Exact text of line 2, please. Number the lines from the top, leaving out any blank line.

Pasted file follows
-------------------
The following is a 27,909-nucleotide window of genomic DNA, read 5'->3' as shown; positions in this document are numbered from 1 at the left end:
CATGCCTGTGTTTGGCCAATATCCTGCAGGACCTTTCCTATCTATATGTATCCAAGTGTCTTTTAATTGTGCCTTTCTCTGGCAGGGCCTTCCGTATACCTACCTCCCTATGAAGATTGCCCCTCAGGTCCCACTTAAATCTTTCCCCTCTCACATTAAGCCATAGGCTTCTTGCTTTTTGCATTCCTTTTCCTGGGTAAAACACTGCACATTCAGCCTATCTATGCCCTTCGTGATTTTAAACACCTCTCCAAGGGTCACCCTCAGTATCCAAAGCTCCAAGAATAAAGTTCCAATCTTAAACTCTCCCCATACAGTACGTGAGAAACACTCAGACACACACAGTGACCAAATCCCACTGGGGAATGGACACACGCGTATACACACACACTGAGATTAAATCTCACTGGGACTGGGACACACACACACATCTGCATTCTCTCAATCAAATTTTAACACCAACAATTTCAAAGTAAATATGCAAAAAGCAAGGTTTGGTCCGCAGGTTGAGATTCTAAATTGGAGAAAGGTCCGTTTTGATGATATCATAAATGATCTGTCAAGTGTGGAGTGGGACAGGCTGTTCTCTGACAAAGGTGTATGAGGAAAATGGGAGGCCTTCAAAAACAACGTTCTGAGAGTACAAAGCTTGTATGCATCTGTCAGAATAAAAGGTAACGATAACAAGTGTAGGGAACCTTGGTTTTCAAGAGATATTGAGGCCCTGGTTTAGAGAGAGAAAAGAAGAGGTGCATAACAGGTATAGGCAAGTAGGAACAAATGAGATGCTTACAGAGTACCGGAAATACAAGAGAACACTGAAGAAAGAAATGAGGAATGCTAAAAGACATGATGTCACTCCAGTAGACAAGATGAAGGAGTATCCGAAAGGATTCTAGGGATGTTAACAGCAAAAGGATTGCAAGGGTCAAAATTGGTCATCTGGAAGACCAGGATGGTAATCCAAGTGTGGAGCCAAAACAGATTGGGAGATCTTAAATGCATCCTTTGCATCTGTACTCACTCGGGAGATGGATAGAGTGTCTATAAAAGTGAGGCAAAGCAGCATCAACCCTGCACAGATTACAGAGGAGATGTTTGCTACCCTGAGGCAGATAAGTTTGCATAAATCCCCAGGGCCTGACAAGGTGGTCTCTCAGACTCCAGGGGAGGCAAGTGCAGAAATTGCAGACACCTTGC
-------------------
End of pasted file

CATGCCTGTGTTTGGCCAATATCCTGCAGGACCTTTCCTATCTATATGTATCCAAGTGTCTTTTAATTGTGCCTTTCTCTGGCAGGGCCTTCCGTATACCTACCTCCCTATGAAGATTGCCCCTCAGGTCCCACTTAAATCTTTCCCCTCTCACATTAAGCCATAGGCTTCTTGCTTTTTGCATTCCTTTTCCTGGGTAAAACACTGCACATTCAGCCTATCTATGCCCTTCGTGATTTTAAACACCTCTCCAAGGGTCACCCTCAGTATCCAAAGCTCCAAGAATAAAGTTCCAATCTTAAACTCTCCCCATACAGTACGTGAGAAACACTCAGACACACACAGTGACCAAATCCCACTGGGGAATGGACACACGCGTATACACACACACTGAGATTAAATCTCACTGGGACTGGGACACACACACACATCTGCATTCTCTCAATCAAATTTTAACACCAACAATTTCAAAGTAAATATGCAAAAAGCAAGGTTTGGTCCGCAGGTTGAGATTCTAAATTGGAGAAAGGTCCGTTTTGATGATATCATAAATGATCTGTCAAGTGTGGAGTGGGACAGGCTGTTCTCTGACAAAGGTGTATGAGGAAAATGGGAGGCCTTCAAAAACAACGTTCTGAGAGTACAAAGCTTGTATGCATCTGTCAGAATAAAAGGTAACGATAACAAGTGTAGGGAACCTTGGTTTTCAAGAGATATTGAGGCCCTGGTTTAGAGAGAGAAAAGAAGAGGTGCATAACAGGTATAGGCAAGTAGGAACAAATGAGATGCTTACAGAGTACCGGAAATACAAGAGAACACTGAAGAAAGAAATGAGGAATGCTAAAAGACATGATGTCACTCCAGTAGACAAGATGAAGGAGTATCCGAAAGGATTCTAGGGATGTTAACAGCAAAAGGATTGCAAGGGTCAAAATTGGTCATCTGGAAGACCAGGATGGTAATCCAAGTGTGGAGCCAAAACAGATTGGGAGATCTTAAATGCATCCTTTGCATCTGTACTCACTCGGGAGATGGATAGAGTGTCTATAAAAGTGAGGCAAAGCAGCATCAACCCTGCACAGATTACAGAGGAGATGTTTGCTACCCTGAGGCAGATAAGTTTGCATAAATCCCCAGGGCCTGACAAGGTGGTCTCTCAGACTCCAGGGGAGGCAAGTGCAGAAATTGCAGACACCTTGC